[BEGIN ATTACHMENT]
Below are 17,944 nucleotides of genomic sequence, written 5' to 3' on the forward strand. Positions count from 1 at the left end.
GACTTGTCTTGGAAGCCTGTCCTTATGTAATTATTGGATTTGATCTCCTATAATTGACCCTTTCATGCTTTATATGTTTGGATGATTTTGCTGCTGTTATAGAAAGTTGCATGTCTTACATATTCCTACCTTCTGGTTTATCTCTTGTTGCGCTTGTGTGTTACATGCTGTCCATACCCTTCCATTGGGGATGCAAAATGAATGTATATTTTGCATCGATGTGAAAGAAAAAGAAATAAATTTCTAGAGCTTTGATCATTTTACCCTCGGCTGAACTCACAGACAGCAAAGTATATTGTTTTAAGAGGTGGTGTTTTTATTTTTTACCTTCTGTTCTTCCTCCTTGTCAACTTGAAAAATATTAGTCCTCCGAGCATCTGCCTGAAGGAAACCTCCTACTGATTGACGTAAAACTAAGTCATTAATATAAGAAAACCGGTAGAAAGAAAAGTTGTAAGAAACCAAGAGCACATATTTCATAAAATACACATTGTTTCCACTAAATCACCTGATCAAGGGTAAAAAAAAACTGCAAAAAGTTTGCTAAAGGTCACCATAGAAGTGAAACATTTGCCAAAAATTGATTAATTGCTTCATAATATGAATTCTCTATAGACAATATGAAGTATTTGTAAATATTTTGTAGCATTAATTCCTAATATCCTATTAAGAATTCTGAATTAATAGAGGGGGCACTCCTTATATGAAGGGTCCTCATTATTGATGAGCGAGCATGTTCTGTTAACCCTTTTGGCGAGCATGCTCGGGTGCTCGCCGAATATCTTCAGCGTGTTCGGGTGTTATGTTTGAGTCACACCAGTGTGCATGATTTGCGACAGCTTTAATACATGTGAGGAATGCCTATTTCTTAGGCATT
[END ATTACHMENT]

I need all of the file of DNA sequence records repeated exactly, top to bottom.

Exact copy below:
Below are 17,944 nucleotides of genomic sequence, written 5' to 3' on the forward strand. Positions count from 1 at the left end.
GACTTGTCTTGGAAGCCTGTCCTTATGTAATTATTGGATTTGATCTCCTATAATTGACCCTTTCATGCTTTATATGTTTGGATGATTTTGCTGCTGTTATAGAAAGTTGCATGTCTTACATATTCCTACCTTCTGGTTTATCTCTTGTTGCGCTTGTGTGTTACATGCTGTCCATACCCTTCCATTGGGGATGCAAAATGAATGTATATTTTGCATCGATGTGAAAGAAAAAGAAATAAATTTCTAGAGCTTTGATCATTTTACCCTCGGCTGAACTCACAGACAGCAAAGTATATTGTTTTAAGAGGTGGTGTTTTTATTTTTTACCTTCTGTTCTTCCTCCTTGTCAACTTGAAAAATATTAGTCCTCCGAGCATCTGCCTGAAGGAAACCTCCTACTGATTGACGTAAAACTAAGTCATTAATATAAGAAAACCGGTAGAAAGAAAAGTTGTAAGAAACCAAGAGCACATATTTCATAAAATACACATTGTTTCCACTAAATCACCTGATCAAGGGTAAAAAAAAACTGCAAAAAGTTTGCTAAAGGTCACCATAGAAGTGAAACATTTGCCAAAAATTGATTAATTGCTTCATAATATGAATTCTCTATAGACAATATGAAGTATTTGTAAATATTTTGTAGCATTAATTCCTAATATCCTATTAAGAATTCTGAATTAATAGAGGGGGCACTCCTTATATGAAGGGTCCTCATTATTGATGAGCGAGCATGTTCTGTTAACCCTTTTGGCGAGCATGCTCGGGTGCTCGCCGAATATCTTCAGCGTGTTCGGGTGTTATGTTTGAGTCACACCAGTGTGCATGATTTGCGACAGCTTTAATACATGTGAGGAATGCCTATTTCTTAGGCATT